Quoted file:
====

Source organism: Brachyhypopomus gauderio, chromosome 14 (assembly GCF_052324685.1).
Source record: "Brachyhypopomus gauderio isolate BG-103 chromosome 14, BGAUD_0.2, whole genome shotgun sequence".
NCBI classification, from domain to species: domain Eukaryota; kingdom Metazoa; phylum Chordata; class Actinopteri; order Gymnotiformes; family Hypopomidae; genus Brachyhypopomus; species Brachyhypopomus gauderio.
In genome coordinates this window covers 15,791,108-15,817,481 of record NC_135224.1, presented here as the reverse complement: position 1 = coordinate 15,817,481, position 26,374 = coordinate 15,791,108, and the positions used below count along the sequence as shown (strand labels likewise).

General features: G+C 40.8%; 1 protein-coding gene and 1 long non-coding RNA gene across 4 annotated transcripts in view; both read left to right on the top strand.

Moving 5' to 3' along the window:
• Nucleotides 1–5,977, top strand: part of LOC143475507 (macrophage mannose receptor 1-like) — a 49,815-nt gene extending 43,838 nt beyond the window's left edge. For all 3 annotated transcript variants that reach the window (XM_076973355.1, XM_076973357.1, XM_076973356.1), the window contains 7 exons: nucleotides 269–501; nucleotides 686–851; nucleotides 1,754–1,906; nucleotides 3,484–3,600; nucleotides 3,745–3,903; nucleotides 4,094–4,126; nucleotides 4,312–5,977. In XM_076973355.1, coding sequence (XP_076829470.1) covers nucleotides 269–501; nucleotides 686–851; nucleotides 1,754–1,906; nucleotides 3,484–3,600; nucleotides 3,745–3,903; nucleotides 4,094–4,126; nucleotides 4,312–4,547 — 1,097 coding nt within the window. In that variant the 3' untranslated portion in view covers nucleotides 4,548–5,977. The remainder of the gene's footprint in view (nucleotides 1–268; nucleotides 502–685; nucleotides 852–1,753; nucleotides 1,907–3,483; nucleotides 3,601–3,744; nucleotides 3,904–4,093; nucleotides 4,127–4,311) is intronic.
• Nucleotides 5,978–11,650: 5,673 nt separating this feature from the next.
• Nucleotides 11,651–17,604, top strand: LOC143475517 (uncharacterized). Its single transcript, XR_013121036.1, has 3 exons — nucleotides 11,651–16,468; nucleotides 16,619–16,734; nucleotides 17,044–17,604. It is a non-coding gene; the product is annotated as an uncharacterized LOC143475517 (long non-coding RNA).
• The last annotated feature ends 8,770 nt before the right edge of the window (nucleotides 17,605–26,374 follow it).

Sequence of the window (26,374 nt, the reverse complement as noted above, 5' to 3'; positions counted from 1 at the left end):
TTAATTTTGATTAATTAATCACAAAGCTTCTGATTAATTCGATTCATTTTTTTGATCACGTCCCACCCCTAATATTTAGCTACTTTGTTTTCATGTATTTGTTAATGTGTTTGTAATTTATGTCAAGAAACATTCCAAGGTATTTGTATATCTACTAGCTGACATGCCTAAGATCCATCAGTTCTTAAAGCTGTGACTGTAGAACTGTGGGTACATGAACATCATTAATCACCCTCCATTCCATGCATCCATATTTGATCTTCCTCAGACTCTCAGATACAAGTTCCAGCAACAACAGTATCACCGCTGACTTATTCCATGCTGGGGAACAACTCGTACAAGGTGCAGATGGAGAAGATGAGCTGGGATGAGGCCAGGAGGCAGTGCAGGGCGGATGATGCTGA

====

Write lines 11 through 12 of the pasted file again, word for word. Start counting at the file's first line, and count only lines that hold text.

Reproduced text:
Sequence of the window (26,374 nt, the reverse complement as noted above, 5' to 3'; positions counted from 1 at the left end):
TTAATTTTGATTAATTAATCACAAAGCTTCTGATTAATTCGATTCATTTTTTTGATCACGTCCCACCCCTAATATTTAGCTACTTTGTTTTCATGTATTTGTTAATGTGTTTGTAATTTATGTCAAGAAACATTCCAAGGTATTTGTATATCTACTAGCTGACATGCCTAAGATCCATCAGTTCTTAAAGCTGTGACTGTAGAACTGTGGGTACATGAACATCATTAATCACCCTCCATTCCATGCATCCATATTTGATCTTCCTCAGACTCTCAGATACAAGTTCCAGCAACAACAGTATCACCGCTGACTTATTCCATGCTGGGGAACAACTCGTACAAGGTGCAGATGGAGAAGATGAGCTGGGATGAGGCCAGGAGGCAGTGCAGGGCGGATGATGCTGA